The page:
Objective To determine the association between congenital toxoplasmosis and preterm birth, low birthweight and small for gestational age birth. Design Multicentre prospective cohort study. Setting Ten European centres offering prenatal screening for toxoplasmosis. Population Deliveries after 23 weeks of gestation in 386 women with singleton pregnancies who seroconverted to toxoplasma infection before 20 weeks of gestation. Deliveries after 36 weeks in 234 women who seroconverted at 20 weeks or later, and tested positive before 37 weeks. Methods Comparison of infected and uninfected births, adjusted for parity and country of birth. Main outcome measures Differences in gestational age at birth, birthweight and birthweight centile. Results Infected babies were born or delivered earlier than uninfected babies: the mean difference for seroconverters before 20 weeks was −5.4 days (95% CI: −1.4, −9.4), and at 20 weeks or more, −2.6 days (95% CI: −0.5, −4.7). Congenital infection was associated with an increased risk of preterm delivery when seroconversion occurred before 20 weeks (OR 4.71; 95% CI: 2.03, 10.9). No significant differences were detected for birthweight or birthweight centile. Conclusion Babies with congenital toxoplasmosis were born earlier than uninfected babies but the mechanism leading to shorter length of gestation is unknown. Congenital infection could precipitate early delivery or prompt caesarean section or induction of delivery. We found no evidence for a significant association between congenital toxoplasmosis and reduced birthweight or small for gestational age birth.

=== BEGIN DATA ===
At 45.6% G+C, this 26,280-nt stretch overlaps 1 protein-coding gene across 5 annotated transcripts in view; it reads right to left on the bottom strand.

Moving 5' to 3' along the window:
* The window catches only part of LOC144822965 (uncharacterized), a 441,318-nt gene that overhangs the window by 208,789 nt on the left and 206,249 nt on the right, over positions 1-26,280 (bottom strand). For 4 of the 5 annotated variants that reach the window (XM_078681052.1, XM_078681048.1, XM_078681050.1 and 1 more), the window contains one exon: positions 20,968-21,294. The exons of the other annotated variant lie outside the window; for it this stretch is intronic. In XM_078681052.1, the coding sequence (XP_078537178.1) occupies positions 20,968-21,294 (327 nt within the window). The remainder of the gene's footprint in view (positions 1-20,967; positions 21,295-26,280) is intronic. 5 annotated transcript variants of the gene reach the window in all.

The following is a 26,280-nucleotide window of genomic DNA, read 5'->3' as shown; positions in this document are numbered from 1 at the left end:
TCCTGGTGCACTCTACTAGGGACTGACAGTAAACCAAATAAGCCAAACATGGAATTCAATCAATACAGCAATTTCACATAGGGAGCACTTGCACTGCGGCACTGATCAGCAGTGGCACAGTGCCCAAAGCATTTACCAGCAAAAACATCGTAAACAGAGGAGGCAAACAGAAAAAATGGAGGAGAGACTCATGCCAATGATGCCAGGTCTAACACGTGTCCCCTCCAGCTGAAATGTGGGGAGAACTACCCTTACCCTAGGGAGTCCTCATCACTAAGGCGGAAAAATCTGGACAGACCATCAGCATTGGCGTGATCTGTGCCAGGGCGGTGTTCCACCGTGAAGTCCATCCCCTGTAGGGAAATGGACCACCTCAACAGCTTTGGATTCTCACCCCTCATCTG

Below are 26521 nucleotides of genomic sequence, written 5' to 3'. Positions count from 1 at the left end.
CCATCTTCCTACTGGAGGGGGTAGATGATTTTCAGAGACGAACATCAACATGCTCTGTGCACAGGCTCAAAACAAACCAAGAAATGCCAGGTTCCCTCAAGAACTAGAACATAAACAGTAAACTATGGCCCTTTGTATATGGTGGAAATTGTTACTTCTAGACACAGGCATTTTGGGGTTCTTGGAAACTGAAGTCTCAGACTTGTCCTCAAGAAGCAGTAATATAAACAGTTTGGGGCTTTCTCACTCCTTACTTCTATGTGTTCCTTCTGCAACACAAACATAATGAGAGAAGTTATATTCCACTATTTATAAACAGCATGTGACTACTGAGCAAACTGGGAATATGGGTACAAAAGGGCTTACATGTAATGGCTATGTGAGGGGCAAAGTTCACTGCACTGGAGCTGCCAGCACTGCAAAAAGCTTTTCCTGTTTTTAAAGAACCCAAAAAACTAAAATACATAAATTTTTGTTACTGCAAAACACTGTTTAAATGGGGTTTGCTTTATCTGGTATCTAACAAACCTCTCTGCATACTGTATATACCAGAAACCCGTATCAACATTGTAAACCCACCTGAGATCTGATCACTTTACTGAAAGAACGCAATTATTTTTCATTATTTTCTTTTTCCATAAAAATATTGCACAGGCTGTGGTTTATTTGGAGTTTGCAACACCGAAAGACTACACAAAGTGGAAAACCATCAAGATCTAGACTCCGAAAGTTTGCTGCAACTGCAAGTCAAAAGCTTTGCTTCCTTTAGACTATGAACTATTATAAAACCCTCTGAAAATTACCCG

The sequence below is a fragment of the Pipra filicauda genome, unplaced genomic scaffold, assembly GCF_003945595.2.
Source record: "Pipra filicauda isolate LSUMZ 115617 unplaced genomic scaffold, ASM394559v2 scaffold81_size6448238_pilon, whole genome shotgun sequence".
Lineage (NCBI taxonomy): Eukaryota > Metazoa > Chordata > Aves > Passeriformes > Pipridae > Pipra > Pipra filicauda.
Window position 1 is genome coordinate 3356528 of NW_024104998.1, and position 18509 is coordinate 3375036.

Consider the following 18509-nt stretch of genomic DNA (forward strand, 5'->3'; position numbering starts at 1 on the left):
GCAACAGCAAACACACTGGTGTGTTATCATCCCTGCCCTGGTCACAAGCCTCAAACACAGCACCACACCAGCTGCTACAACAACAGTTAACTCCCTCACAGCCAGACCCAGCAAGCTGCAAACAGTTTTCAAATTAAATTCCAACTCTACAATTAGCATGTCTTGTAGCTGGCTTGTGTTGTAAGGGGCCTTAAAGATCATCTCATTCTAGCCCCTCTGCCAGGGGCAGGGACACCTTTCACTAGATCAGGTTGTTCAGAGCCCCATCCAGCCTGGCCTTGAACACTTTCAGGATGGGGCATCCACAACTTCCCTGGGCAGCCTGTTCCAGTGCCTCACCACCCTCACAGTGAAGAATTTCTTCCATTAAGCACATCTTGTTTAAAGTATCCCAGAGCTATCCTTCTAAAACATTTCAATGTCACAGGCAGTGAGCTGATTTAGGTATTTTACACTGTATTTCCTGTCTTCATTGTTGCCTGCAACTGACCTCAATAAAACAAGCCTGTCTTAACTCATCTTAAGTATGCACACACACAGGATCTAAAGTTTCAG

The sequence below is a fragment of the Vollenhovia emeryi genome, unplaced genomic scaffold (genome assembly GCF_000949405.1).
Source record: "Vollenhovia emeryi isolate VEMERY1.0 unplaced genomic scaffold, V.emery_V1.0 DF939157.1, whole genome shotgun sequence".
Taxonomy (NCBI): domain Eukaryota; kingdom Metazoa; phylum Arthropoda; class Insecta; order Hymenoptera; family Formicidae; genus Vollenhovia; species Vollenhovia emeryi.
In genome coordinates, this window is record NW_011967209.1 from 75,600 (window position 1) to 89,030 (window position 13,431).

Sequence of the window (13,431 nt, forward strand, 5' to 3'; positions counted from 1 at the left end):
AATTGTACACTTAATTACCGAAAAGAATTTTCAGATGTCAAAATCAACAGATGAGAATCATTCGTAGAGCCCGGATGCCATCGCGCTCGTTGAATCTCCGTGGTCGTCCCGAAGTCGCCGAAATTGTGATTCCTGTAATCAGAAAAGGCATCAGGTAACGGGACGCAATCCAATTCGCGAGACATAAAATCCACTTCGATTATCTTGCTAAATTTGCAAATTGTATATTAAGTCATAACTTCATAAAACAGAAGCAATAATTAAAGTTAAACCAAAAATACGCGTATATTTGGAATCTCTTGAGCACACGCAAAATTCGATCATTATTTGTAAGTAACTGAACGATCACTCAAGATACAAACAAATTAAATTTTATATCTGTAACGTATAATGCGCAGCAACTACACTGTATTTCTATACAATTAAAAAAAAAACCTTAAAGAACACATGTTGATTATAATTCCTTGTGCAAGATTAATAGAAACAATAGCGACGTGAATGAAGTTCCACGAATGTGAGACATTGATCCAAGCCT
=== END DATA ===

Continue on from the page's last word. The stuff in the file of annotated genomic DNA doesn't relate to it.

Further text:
|Journal||BJOG - an International Journal of Obstetrics and Gynaecology|
|Publication status||Published - 2005|